I love coffee.
Anyone who has known me for an extended amount of time has probably picked up on the fact that I am always carrying a ceramic coffee mug and I coordinate them with my outfits.
I have a coffee pot in my room and it’s set to brew 5 minutes before my alarm goes off.
I drink several cups a day.
My favorite cup of coffee is the cup of coffee that is in my hand.
Today, I had the privilege of sitting in a room with some friends, two of which I get to call my bosses, and participate in a specialty coffee tasting at Vienna Coffee Co. in Maryville, TN.
What was the occasion? Well, UPerk was the occasion.
So now you have three questions:
- Has this blogger sought help for her addiction?
- What is a coffee tasting, do people do that for fun? Why was this Lorelei Gilmore Wannabe at one?
- It’s like a wine tasting but with a different kind of buzz.
- We were sampling coffee in order to select the special brew we will be using in our UPerk
- What is UPerk?
- UPerk is a place to be. A place to be intentional. A place to be studious. A place to be yourself. A place to be quiet. A place to be restful. A place to be still. Grab a cup of coffee to sit with or take with you. Use our space. Use our printer. Come to an open mic night. Engage with other students. Just come…and be.
It is important that our goals as a ministry are achieved ethically. It does no good to supply exhausted students with free coffee if the person who harvested the coffee, and the soil that grew it, is left worse off from our consumption.
Coffee is a notoriously brutal crop to produce. It can only grow in the tropical climates of the global south, is prone to disease and subject to a fluctuating world market. Coffee growers are among the worst-treated workers in the world.
While the problems of low-wage work and food insecurity in the global south require multi-institutional solutions, the least we can do as consumers is know where our coffee is sourced. USDA Organic and Fair Trade Certified stickers don’t tell the whole story when you see them on the grocery store shelf, though they are a good place to start.
If you don’t know, USDA Organic beans must be grown without synthetic pesticides, a certain distance away from crops grown with pesticides, and must be grown in a way that sustains the health of the soil. Fair Trade Certified coffee must be sold at a fixed minimum price that is above market value, ensuring the farmers get paid.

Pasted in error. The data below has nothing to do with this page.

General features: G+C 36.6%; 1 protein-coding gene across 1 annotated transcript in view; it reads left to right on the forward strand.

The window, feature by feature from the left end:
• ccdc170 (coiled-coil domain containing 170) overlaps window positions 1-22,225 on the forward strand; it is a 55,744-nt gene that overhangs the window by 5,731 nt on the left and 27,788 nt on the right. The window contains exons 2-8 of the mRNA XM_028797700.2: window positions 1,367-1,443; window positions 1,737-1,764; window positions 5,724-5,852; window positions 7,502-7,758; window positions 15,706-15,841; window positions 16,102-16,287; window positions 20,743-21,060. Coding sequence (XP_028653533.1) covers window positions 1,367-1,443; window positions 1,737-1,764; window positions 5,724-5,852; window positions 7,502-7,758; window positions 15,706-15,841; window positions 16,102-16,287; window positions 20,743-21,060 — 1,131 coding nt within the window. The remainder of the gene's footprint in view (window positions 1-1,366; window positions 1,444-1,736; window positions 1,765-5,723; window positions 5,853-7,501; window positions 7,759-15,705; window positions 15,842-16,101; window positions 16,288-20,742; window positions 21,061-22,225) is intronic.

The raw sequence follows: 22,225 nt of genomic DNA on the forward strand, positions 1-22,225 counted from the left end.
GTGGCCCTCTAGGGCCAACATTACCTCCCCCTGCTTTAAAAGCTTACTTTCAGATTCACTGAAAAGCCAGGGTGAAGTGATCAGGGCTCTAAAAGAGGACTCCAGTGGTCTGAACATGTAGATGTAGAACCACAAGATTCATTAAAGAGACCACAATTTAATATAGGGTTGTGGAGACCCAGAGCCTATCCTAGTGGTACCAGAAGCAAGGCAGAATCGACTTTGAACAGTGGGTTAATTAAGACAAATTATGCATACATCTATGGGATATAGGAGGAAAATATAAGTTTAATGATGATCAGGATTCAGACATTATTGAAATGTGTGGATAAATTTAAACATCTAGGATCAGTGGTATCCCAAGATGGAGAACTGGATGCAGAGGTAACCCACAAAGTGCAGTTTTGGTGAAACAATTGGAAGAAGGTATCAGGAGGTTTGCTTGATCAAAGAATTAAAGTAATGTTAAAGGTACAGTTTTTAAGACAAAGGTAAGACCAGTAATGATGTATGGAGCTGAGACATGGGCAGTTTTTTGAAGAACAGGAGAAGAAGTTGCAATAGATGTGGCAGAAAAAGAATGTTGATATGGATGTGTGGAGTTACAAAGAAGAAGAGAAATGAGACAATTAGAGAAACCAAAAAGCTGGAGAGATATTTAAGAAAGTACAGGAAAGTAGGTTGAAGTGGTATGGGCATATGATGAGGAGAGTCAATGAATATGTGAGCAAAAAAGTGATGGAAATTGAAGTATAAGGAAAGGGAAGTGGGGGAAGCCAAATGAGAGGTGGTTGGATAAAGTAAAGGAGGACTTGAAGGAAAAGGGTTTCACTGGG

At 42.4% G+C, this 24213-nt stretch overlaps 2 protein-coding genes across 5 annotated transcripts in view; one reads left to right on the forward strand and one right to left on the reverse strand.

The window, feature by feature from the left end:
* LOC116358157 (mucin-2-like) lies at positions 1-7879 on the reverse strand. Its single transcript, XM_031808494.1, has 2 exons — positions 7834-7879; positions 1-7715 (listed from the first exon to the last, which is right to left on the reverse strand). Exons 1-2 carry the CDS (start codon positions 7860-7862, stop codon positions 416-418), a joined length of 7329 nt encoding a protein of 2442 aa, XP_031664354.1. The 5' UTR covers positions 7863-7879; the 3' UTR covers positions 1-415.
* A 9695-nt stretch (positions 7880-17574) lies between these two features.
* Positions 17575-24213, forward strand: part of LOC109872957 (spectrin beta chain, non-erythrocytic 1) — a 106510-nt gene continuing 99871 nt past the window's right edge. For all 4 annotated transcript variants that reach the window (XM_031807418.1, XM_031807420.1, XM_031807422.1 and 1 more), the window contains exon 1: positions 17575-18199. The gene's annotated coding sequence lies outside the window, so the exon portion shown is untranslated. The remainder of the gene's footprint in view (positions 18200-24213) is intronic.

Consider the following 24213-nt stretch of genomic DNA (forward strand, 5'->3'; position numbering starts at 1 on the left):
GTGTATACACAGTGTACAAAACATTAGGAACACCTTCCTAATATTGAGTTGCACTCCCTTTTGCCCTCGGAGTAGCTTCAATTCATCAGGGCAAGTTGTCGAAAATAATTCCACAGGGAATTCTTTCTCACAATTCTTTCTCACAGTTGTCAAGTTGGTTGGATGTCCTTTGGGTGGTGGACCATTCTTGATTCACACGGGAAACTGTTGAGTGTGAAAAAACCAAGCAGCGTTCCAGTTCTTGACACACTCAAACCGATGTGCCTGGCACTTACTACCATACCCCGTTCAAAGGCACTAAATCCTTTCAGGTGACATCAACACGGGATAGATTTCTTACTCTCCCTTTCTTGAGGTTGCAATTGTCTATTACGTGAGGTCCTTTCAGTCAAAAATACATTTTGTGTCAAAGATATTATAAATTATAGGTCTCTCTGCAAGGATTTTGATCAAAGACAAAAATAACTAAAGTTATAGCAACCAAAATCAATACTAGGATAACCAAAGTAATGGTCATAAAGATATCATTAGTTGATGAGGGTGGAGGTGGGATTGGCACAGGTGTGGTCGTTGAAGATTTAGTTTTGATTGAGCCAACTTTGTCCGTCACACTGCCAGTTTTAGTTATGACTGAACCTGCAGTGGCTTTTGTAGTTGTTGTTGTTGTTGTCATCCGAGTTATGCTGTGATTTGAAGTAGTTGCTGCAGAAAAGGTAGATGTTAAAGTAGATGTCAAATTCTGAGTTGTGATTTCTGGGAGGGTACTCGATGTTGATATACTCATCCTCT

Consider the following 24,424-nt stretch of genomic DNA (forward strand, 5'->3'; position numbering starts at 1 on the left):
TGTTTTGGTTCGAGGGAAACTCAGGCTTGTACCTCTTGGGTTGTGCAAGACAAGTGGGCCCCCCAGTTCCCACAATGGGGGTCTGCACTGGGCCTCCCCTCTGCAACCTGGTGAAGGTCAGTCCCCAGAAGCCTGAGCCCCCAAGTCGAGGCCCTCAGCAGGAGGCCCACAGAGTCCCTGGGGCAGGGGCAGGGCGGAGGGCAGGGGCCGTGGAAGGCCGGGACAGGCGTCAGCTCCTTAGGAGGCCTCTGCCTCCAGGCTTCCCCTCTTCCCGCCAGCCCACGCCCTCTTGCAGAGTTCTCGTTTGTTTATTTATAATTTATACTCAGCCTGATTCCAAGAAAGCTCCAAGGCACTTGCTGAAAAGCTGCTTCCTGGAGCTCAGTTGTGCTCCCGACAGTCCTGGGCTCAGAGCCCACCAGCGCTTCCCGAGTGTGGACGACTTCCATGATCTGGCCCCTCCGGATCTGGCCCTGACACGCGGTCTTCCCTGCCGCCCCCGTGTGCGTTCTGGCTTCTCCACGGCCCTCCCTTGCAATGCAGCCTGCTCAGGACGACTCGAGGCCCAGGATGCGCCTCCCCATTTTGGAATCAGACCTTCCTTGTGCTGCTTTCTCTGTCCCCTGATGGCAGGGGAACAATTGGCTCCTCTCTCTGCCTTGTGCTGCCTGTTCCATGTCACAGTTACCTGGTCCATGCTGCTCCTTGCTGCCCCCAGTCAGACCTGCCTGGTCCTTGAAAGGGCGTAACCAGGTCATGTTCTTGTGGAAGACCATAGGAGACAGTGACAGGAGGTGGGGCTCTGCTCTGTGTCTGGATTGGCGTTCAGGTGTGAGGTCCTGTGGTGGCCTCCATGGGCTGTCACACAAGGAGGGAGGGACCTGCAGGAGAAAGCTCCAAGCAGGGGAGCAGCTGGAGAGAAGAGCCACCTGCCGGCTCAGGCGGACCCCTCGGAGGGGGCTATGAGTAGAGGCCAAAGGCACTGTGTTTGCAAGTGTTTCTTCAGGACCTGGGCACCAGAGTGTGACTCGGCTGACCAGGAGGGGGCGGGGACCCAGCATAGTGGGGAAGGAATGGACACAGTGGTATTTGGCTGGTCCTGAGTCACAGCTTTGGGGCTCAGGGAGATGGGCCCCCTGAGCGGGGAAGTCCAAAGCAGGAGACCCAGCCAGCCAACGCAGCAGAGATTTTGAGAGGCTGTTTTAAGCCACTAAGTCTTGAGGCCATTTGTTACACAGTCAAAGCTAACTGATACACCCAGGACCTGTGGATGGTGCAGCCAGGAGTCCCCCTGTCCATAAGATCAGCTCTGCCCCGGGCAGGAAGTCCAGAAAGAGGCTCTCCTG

Vienna Coffee Company purchases their beans wholesale directly from farms in the global south, cutting out middle men that obscure potentially unethical practices. Every coffee bean they buy is either USDA Organic, Fair Trade Certified, both, or direct trade. Some coffee beans may not have the USDA or FTC stickers only because the producer is too small to purchase the equipment required for those certifications. That is why it helps to know where your coffee is sourced.
So, today we sampled six roasts from various regions while we learned the basics about harvesting coffee, roasting it, and brewing a good cup of joe. We ended up choosing a blend. UPerk UTK’s special brew is 70% Papua New Guinea organic and 30% Ethiopian Amora Gayo. It’s a medium roast with a spiced, aromatic note. It blends well with sweeteners like milk, cream, and sugar but is also one of the best coffees I’ve ever tasted black.
When UPerk opens on August 21, we hope you will stop by and let me tell you all about the specifics of our brew, who grew it, where, and how do they live their lives?
I am so excited to share this knowledge and these stories!
Mary Grace Reynolds
UPerk Hospitality Intern
The University of Tennessee, Knoxville